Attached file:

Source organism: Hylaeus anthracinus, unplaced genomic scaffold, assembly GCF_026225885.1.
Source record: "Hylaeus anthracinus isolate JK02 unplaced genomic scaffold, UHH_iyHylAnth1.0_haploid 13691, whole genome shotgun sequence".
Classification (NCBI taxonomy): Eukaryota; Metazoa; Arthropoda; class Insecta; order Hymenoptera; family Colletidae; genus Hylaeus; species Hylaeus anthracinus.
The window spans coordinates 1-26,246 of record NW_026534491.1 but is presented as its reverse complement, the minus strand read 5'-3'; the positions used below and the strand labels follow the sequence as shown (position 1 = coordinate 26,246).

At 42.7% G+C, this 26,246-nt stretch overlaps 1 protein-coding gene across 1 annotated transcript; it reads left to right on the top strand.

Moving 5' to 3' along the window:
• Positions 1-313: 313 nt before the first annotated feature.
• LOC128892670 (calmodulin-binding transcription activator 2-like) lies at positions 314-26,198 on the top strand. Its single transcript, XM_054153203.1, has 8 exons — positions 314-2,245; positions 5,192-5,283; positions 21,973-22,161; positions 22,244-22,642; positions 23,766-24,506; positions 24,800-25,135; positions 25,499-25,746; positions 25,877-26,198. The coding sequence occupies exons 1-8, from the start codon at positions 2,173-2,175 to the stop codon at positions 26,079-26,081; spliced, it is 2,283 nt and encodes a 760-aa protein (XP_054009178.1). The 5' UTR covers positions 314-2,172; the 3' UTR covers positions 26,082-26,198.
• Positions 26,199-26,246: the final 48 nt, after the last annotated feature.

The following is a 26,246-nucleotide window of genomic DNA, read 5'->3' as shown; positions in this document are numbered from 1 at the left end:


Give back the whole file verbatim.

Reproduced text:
Source organism: Hylaeus anthracinus, unplaced genomic scaffold, assembly GCF_026225885.1.
Source record: "Hylaeus anthracinus isolate JK02 unplaced genomic scaffold, UHH_iyHylAnth1.0_haploid 13691, whole genome shotgun sequence".
Classification (NCBI taxonomy): Eukaryota; Metazoa; Arthropoda; class Insecta; order Hymenoptera; family Colletidae; genus Hylaeus; species Hylaeus anthracinus.
The window spans coordinates 1-26,246 of record NW_026534491.1 but is presented as its reverse complement, the minus strand read 5'-3'; the positions used below and the strand labels follow the sequence as shown (position 1 = coordinate 26,246).

At 42.7% G+C, this 26,246-nt stretch overlaps 1 protein-coding gene across 1 annotated transcript; it reads left to right on the top strand.

Moving 5' to 3' along the window:
• Positions 1-313: 313 nt before the first annotated feature.
• LOC128892670 (calmodulin-binding transcription activator 2-like) lies at positions 314-26,198 on the top strand. Its single transcript, XM_054153203.1, has 8 exons — positions 314-2,245; positions 5,192-5,283; positions 21,973-22,161; positions 22,244-22,642; positions 23,766-24,506; positions 24,800-25,135; positions 25,499-25,746; positions 25,877-26,198. The coding sequence occupies exons 1-8, from the start codon at positions 2,173-2,175 to the stop codon at positions 26,079-26,081; spliced, it is 2,283 nt and encodes a 760-aa protein (XP_054009178.1). The 5' UTR covers positions 314-2,172; the 3' UTR covers positions 26,082-26,198.
• Positions 26,199-26,246: the final 48 nt, after the last annotated feature.

The following is a 26,246-nucleotide window of genomic DNA, read 5'->3' as shown; positions in this document are numbered from 1 at the left end: